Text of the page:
Advanced

Multiple alpha-galactosidases from Aspergillus niger: purification, characterization, and substrate specificities

Ademark, Pia; Larsson, M; Tjerneld, Folke LU and Stålbrand, Henrik LU (2001) In Enzyme and Microbial Technology 29(6-7). p.441-448
Abstract
Enzymes with α-galactosidase activity are produced by many organisms, often in multiple forms. Here we compare the biochemical and hydrolytic properties of four major α-galactosidase forms (α-gal I-IV) that were purified from the culture filtrate of Aspergillus niger. α-Gal II, III and IV appear to be isoforms of the same enzyme, and N-terminal amino acid sequence data suggest that they are closely related or identical to A. niger AglB in family 27 of the glycosyl hydrolases. α-Gal I is a completely different enzyme that belongs to family 36. α-Gal I had an isoelectric point of 4.15 and appears to be a tetramer composed of four 94-kDa subunits. α-Gal II, III and IV were dimers with monomeric molecular masses of 64 kDa and isoelectric... (More)
Enzymes with α-galactosidase activity are produced by many organisms, often in multiple forms. Here we compare the biochemical and hydrolytic properties of four major α-galactosidase forms (α-gal I-IV) that were purified from the culture filtrate of Aspergillus niger. α-Gal II, III and IV appear to be isoforms of the same enzyme, and N-terminal amino acid sequence data suggest that they are closely related or identical to A. niger AglB in family 27 of the glycosyl hydrolases. α-Gal I is a completely different enzyme that belongs to family 36. α-Gal I had an isoelectric point of 4.15 and appears to be a tetramer composed of four 94-kDa subunits. α-Gal II, III and IV were dimers with monomeric molecular masses of 64 kDa and isoelectric points of 4.5, 4.7 and 4.8, respectively. α-Gal II-IV were stable when incubated for 17 h at 50°C and pH 2–5, whereas α-gal I was most stable at pH 5–6. All enzymes had maximal catalytic activity at pH 4.5 and 60°C, and hydrolyzed melibiose, raffinose and stachyose. α-Gal II-IV also degraded galactomanno-oligosaccharides and released 66% of the galactose side groups from polymeric locust bean gum galactomannan. α-Gal I released galactose from locust bean gum only in combination with A. niger β-mannosidase. Kinetic experiments showed that α-gal I hydrolyzed p-nitrophenyl-α-Image-galactopyranoside and melibiose more efficiently than α-gal II-IV. The distinct hydrolytic and biochemical properties of α-gal I and α-gal II-IV further signifies the difference between α-galactosidases of family 27 and 36. (Less)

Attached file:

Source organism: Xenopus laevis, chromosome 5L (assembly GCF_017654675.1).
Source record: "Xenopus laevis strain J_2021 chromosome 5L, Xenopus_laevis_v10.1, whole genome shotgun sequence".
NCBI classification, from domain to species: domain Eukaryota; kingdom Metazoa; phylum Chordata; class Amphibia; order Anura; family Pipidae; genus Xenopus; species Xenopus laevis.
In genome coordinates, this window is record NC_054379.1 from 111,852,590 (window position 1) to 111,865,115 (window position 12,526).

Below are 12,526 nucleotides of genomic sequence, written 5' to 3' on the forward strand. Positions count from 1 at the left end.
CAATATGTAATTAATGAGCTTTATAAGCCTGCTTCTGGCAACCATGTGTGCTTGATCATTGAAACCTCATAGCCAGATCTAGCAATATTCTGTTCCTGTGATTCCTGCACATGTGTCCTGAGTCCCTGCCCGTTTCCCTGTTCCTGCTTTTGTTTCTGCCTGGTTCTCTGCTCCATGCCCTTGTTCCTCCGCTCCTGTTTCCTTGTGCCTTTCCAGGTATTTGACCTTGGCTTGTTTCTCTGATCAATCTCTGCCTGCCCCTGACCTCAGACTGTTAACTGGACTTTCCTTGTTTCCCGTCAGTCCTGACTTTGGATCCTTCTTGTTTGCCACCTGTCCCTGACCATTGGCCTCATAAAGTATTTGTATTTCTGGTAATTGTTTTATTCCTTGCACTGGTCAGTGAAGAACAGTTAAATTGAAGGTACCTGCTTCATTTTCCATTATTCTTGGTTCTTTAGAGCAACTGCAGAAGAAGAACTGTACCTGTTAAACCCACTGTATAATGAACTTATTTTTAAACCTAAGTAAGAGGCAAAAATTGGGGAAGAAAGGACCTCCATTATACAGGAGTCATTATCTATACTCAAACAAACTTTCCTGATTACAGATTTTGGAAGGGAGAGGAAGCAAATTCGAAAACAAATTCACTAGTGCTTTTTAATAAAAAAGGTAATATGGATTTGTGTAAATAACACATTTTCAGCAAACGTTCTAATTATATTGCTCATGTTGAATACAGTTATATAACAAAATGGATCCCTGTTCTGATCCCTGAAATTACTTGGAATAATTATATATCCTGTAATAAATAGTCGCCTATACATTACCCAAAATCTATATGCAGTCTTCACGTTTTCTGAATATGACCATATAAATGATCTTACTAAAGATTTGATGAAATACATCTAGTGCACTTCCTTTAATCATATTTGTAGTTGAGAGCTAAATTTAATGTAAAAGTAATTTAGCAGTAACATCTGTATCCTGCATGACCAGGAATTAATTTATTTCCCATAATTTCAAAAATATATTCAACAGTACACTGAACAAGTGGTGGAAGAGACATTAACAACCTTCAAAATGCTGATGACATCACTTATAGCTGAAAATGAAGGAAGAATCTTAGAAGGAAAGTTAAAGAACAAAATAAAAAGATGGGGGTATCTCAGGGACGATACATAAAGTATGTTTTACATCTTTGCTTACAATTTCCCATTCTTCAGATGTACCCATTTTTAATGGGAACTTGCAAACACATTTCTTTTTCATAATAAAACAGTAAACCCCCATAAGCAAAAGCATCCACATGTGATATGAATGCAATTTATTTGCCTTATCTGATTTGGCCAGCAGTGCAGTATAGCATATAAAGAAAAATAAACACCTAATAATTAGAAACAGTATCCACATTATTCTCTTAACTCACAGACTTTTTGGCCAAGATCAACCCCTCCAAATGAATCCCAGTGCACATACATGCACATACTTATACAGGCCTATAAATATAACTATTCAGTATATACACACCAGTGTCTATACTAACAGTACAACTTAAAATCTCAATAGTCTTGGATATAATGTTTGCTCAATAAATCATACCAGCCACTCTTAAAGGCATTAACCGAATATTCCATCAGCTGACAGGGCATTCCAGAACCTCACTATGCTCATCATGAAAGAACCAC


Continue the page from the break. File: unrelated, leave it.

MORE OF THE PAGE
Please use this url to cite or link to this publication:
author
organization
publishing date
type
Contribution to journal
publication status
published
subject
in
Enzyme and Microbial Technology
volume
29
issue
6-7
pages
441 - 448
publisher
Elsevier
external identifiers
  • scopus:0035807420
ISSN
0141-0229
DOI
10.1016/S0141-0229(01)00415-X
language
English
LU publication?
yes
id
f10d98a2-d669-47e0-9c82-e0c7aa69c0af (old id 42303)
date added to LUP
2007-07-17 14:23:41
date last changed
2018-01-07 05:16:46
@article{f10d98a2-d669-47e0-9c82-e0c7aa69c0af,
  abstract     = {Enzymes with α-galactosidase activity are produced by many organisms, often in multiple forms. Here we compare the biochemical and hydrolytic properties of four major α-galactosidase forms (α-gal I-IV) that were purified from the culture filtrate of Aspergillus niger. α-Gal II, III and IV appear to be isoforms of the same enzyme, and N-terminal amino acid sequence data suggest that they are closely related or identical to A. niger AglB in family 27 of the glycosyl hydrolases. α-Gal I is a completely different enzyme that belongs to family 36. α-Gal I had an isoelectric point of 4.15 and appears to be a tetramer composed of four 94-kDa subunits. α-Gal II, III and IV were dimers with monomeric molecular masses of 64 kDa and isoelectric points of 4.5, 4.7 and 4.8, respectively. α-Gal II-IV were stable when incubated for 17 h at 50°C and pH 2–5, whereas α-gal I was most stable at pH 5–6. All enzymes had maximal catalytic activity at pH 4.5 and 60°C, and hydrolyzed melibiose, raffinose and stachyose. α-Gal II-IV also degraded galactomanno-oligosaccharides and released 66% of the galactose side groups from polymeric locust bean gum galactomannan. α-Gal I released galactose from locust bean gum only in combination with A. niger β-mannosidase. Kinetic experiments showed that α-gal I hydrolyzed p-nitrophenyl-α-Image-galactopyranoside and melibiose more efficiently than α-gal II-IV. The distinct hydrolytic and biochemical properties of α-gal I and α-gal II-IV further signifies the difference between α-galactosidases of family 27 and 36.},
  author       = {Ademark, Pia and Larsson, M and Tjerneld, Folke and Stålbrand, Henrik},
  issn         = {0141-0229},
  language     = {eng},
  number       = {6-7},
  pages        = {441--448},
  publisher    = {Elsevier},
  series       = {Enzyme and Microbial Technology},
  title        = {Multiple alpha-galactosidases from Aspergillus niger: purification, characterization, and substrate specificities},
  url          = {http://dx.doi.org/10.1016/S0141-0229(01)00415-X},
  volume       = {29},
  year         = {2001},
}